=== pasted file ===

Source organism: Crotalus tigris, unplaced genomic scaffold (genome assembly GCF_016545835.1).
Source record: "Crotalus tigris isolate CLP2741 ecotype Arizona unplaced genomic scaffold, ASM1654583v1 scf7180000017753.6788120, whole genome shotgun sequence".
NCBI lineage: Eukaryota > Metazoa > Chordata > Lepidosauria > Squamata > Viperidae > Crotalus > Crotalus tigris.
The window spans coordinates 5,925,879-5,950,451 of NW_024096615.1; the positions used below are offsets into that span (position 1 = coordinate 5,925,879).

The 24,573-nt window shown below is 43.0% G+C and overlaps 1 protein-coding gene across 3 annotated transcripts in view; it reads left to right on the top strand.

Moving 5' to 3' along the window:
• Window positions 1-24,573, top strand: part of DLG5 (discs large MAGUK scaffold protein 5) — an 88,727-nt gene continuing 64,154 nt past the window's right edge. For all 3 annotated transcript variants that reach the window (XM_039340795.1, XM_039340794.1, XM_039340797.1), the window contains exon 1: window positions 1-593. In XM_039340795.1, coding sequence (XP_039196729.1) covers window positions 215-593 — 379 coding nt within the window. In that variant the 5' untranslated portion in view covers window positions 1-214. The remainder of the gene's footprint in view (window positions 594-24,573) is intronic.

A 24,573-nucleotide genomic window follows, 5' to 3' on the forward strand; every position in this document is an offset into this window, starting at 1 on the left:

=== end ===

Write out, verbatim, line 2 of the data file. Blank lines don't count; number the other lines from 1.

Source record: "Crotalus tigris isolate CLP2741 ecotype Arizona unplaced genomic scaffold, ASM1654583v1 scf7180000017753.6788120, whole genome shotgun sequence".